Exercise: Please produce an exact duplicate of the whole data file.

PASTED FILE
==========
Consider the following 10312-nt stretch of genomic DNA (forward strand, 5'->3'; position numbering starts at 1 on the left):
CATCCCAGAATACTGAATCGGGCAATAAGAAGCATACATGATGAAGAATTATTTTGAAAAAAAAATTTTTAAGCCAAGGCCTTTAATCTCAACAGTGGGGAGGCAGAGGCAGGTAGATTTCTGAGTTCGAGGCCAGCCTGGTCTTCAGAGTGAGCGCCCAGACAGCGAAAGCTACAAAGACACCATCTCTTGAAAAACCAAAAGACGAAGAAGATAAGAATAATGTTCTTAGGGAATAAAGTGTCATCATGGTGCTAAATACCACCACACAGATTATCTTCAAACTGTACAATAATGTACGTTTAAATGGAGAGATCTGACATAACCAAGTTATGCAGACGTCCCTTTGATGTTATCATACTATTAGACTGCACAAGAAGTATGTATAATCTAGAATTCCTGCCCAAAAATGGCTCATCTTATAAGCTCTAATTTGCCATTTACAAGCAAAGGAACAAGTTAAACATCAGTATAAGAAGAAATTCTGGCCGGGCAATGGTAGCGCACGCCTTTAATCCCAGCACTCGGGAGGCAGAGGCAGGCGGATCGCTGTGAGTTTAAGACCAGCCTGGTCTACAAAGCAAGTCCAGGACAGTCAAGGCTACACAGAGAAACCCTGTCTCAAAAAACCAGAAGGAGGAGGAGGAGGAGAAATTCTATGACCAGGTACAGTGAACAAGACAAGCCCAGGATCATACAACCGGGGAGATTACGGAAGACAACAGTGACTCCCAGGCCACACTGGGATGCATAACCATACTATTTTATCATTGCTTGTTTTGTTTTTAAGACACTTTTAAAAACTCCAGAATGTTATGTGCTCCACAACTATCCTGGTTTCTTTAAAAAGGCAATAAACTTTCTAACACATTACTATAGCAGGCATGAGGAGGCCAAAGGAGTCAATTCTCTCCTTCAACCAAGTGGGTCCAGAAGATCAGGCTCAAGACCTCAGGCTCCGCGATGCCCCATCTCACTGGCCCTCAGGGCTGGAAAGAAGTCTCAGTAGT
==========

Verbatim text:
Consider the following 10312-nt stretch of genomic DNA (forward strand, 5'->3'; position numbering starts at 1 on the left):
CATCCCAGAATACTGAATCGGGCAATAAGAAGCATACATGATGAAGAATTATTTTGAAAAAAAAATTTTTAAGCCAAGGCCTTTAATCTCAACAGTGGGGAGGCAGAGGCAGGTAGATTTCTGAGTTCGAGGCCAGCCTGGTCTTCAGAGTGAGCGCCCAGACAGCGAAAGCTACAAAGACACCATCTCTTGAAAAACCAAAAGACGAAGAAGATAAGAATAATGTTCTTAGGGAATAAAGTGTCATCATGGTGCTAAATACCACCACACAGATTATCTTCAAACTGTACAATAATGTACGTTTAAATGGAGAGATCTGACATAACCAAGTTATGCAGACGTCCCTTTGATGTTATCATACTATTAGACTGCACAAGAAGTATGTATAATCTAGAATTCCTGCCCAAAAATGGCTCATCTTATAAGCTCTAATTTGCCATTTACAAGCAAAGGAACAAGTTAAACATCAGTATAAGAAGAAATTCTGGCCGGGCAATGGTAGCGCACGCCTTTAATCCCAGCACTCGGGAGGCAGAGGCAGGCGGATCGCTGTGAGTTTAAGACCAGCCTGGTCTACAAAGCAAGTCCAGGACAGTCAAGGCTACACAGAGAAACCCTGTCTCAAAAAACCAGAAGGAGGAGGAGGAGGAGAAATTCTATGACCAGGTACAGTGAACAAGACAAGCCCAGGATCATACAACCGGGGAGATTACGGAAGACAACAGTGACTCCCAGGCCACACTGGGATGCATAACCATACTATTTTATCATTGCTTGTTTTGTTTTTAAGACACTTTTAAAAACTCCAGAATGTTATGTGCTCCACAACTATCCTGGTTTCTTTAAAAAGGCAATAAACTTTCTAACACATTACTATAGCAGGCATGAGGAGGCCAAAGGAGTCAATTCTCTCCTTCAACCAAGTGGGTCCAGAAGATCAGGCTCAAGACCTCAGGCTCCGCGATGCCCCATCTCACTGGCCCTCAGGGCTGGAAAGAAGTCTCAGTAGT